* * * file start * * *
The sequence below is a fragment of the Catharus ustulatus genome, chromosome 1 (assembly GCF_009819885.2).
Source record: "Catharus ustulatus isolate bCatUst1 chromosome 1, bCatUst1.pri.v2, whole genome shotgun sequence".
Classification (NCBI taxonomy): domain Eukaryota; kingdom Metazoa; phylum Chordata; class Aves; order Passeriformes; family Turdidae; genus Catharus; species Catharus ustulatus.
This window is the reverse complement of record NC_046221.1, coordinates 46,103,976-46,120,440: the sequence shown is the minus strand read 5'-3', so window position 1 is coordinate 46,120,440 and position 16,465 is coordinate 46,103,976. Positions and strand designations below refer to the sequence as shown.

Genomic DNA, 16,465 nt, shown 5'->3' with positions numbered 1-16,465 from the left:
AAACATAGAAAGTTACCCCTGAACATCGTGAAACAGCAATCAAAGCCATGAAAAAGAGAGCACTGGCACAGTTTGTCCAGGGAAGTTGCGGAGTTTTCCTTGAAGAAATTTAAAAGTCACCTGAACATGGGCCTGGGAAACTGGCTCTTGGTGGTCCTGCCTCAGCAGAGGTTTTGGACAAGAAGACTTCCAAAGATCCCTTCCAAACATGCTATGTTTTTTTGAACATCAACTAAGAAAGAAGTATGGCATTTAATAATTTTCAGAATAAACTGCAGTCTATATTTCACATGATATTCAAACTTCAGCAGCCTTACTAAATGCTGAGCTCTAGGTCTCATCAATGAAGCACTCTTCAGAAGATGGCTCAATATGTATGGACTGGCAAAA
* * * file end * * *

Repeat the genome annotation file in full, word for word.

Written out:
The sequence below is a fragment of the Catharus ustulatus genome, chromosome 1 (assembly GCF_009819885.2).
Source record: "Catharus ustulatus isolate bCatUst1 chromosome 1, bCatUst1.pri.v2, whole genome shotgun sequence".
Classification (NCBI taxonomy): domain Eukaryota; kingdom Metazoa; phylum Chordata; class Aves; order Passeriformes; family Turdidae; genus Catharus; species Catharus ustulatus.
This window is the reverse complement of record NC_046221.1, coordinates 46,103,976-46,120,440: the sequence shown is the minus strand read 5'-3', so window position 1 is coordinate 46,120,440 and position 16,465 is coordinate 46,103,976. Positions and strand designations below refer to the sequence as shown.

Genomic DNA, 16,465 nt, shown 5'->3' with positions numbered 1-16,465 from the left:
AAACATAGAAAGTTACCCCTGAACATCGTGAAACAGCAATCAAAGCCATGAAAAAGAGAGCACTGGCACAGTTTGTCCAGGGAAGTTGCGGAGTTTTCCTTGAAGAAATTTAAAAGTCACCTGAACATGGGCCTGGGAAACTGGCTCTTGGTGGTCCTGCCTCAGCAGAGGTTTTGGACAAGAAGACTTCCAAAGATCCCTTCCAAACATGCTATGTTTTTTTGAACATCAACTAAGAAAGAAGTATGGCATTTAATAATTTTCAGAATAAACTGCAGTCTATATTTCACATGATATTCAAACTTCAGCAGCCTTACTAAATGCTGAGCTCTAGGTCTCATCAATGAAGCACTCTTCAGAAGATGGCTCAATATGTATGGACTGGCAAAA